It’s not about the food. What McDonald’s is really selling to children is the party. The package with puzzles just for them. The games. In some places, the playgrounds. And most of all, the toys.
The fast-food giant must be basking in its latest public-relations victory. By announcing last week that it was taking cheeseburgers and chocolate milk off its Happy Meal menu, it looked like a chain that cared about childhood obesity, while not really changing a thing. That’s right: Cheeseburgers and chocolate milk will still be available. They won’t be on the official menu, but parents can order them as part of the meal.
The real problem, anyway, is not the minutia of the Happy Meal menu, but the way it gets children through the door. If children ate fast food once every three months as a rare treat, it wouldn’t much matter if they got a cheeseburger instead of a hamburger. It wouldn’t matter if they got chocolate milk instead of plain milk, or for that matter, if they got a Big Mac and a shake.
What makes McDonald’s and similar chains so pernicious is how often families end up there. The chain reportedly serves 1.2 billion Happy Meals worldwide each year and in 2011 its Happy Meal sales reached around 220 million in the United States. A study by the U.S. Centers for Disease Control and Prevention found that on any given day, a third of the nation’s children and adolescents eat fast food.
Despite a move to fast-casual restaurants that has hurt the industry, fast food isn’t an occasional treat for children in this country. It’s a dietary staple. And a major part of what draws kids to McDonald’s — and with them their families — over and over again are the toys.
Of course it is. How many people, including kids, even if they like the white-bread bun dwarfing a barely-there meat patty, would call the Happy Meal a great meal? The food they’d rather have above all else? Ask parents and most of them will say that their kids badger them for a trip to McDonald’s for the free toys.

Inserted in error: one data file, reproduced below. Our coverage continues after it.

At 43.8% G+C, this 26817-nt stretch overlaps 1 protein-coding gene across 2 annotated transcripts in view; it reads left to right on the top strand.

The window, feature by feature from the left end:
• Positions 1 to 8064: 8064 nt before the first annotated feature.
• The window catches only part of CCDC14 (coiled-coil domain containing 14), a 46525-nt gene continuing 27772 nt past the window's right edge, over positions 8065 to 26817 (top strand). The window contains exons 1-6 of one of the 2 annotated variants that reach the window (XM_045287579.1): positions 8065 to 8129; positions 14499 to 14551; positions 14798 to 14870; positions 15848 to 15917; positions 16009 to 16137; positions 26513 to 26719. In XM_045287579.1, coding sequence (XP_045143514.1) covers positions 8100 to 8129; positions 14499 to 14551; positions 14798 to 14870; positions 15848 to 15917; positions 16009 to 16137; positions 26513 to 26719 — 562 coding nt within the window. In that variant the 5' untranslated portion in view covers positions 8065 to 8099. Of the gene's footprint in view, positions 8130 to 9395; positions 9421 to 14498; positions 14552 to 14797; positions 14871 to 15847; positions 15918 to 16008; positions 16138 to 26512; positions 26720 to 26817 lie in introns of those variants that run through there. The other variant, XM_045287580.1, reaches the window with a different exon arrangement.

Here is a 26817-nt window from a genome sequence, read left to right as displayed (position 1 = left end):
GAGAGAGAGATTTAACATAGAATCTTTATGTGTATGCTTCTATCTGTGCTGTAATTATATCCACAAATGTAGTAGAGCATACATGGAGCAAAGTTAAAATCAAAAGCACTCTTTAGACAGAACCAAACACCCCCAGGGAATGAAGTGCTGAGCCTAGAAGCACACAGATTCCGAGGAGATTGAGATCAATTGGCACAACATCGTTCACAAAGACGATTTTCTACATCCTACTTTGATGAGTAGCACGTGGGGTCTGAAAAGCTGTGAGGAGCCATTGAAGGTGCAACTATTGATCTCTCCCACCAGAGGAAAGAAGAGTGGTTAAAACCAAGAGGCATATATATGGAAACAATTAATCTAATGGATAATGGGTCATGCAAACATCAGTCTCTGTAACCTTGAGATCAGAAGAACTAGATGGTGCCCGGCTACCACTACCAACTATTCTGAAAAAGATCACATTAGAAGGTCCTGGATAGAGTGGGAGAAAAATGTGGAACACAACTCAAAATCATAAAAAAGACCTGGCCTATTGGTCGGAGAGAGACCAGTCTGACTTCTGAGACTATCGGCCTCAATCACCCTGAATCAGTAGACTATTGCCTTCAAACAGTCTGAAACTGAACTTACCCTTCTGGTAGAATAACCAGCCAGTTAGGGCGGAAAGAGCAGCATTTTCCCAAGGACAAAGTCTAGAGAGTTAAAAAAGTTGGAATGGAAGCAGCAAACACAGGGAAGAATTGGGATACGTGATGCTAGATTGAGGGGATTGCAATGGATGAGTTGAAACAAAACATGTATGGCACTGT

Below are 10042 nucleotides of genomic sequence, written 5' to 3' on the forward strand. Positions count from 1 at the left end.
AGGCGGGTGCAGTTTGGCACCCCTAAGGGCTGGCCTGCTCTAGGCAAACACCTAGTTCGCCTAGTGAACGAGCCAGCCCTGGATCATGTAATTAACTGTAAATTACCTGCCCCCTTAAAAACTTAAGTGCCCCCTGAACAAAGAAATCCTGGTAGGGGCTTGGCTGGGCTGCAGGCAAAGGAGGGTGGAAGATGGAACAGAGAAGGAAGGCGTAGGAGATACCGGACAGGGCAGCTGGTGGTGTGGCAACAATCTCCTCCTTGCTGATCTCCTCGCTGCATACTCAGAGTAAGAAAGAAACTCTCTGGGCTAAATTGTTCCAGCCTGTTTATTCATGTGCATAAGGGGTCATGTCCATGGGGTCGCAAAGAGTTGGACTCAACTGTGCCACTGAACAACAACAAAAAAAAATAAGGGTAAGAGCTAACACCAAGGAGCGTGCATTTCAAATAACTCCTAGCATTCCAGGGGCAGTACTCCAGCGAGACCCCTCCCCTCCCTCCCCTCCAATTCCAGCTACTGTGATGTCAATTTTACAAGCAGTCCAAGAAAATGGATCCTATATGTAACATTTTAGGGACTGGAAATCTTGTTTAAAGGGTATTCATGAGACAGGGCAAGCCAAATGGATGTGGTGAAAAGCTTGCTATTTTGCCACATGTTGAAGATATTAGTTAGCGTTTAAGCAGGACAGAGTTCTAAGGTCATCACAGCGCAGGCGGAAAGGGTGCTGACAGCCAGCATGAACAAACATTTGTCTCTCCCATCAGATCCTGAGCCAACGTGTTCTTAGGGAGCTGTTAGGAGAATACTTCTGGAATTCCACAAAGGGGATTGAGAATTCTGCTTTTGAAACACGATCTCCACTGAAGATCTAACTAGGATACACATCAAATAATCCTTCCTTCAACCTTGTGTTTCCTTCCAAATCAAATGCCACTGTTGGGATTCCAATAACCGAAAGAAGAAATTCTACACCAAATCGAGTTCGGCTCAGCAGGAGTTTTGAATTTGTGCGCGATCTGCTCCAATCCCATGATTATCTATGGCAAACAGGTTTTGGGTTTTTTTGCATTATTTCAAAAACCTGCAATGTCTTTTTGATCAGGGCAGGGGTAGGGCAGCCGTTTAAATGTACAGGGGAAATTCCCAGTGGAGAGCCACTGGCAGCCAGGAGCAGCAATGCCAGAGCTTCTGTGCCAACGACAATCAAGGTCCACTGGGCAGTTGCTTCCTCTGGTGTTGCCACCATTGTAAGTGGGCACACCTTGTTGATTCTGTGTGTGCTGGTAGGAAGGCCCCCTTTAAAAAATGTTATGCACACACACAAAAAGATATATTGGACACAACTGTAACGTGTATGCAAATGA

That was what my then-preschool-age daughter was after decades ago when she would beg for McDonald’s meals. I tried to tell her that food and toys had nothing to do with each other, but you can guess how far that reasoning went. I finally picked up a dozen little plastic figurines for a dime each and gave her one whenever we went to a restaurant for a decent meal. I’m not proud of that. Toys shouldn’t be coupled with food, but they have been for a long time, including the prizes in breakfast cereals during the 1950s.
Another example, from the ’90s: My young son’s best friend went to McDonald’s multiple times a week during a single month because he’d conned his mother into helping him collect the full set of plastic dogs from “101 Dalmatians.” (Disney ended its toy promotions with McDonald’s in 2006.) Children and their parents went nuts for the promotions that offered mini Beanie Babies and cooler-than-usual “Toy Story” figures.
Parents should just say no, right? But this kind of marketing, and the pleading from kids, coupled with convenience and low cost, are powerful forces.
What McDonald’s has done is teach kids to associate its less-than-ideal meals with fun, which is what matters to them more than the quality of the chicken or beef. That’s why McDonald’s tinkers with its food offerings, but not with the toys. When San Francisco banned toy giveaways with meals that didn’t meet certain nutritional requirements, McDonald’s simply sold the toys for 10 cents to anyone who bought a Happy Meal. That toy is a canny way to secure lifetime customers.
Plain milk is healthier than chocolate, but until a McDonald’s meal contains fewer refined carbs and more vegetables than a slice of pickle, this is not the way America should be eating on a semi-regular basis.
The problem, again, isn’t the kind of burger — cheese or plain — as much as the semi-regular part.
We eat too much processed food. And we eat for reasons unrelated to food. Many forces have conspired to shape us this way, and toys with children’s meals are among them.
Karin Klein writes about education for The Times' editorial board. As a freelance writer she covers health, science, environment and food policy.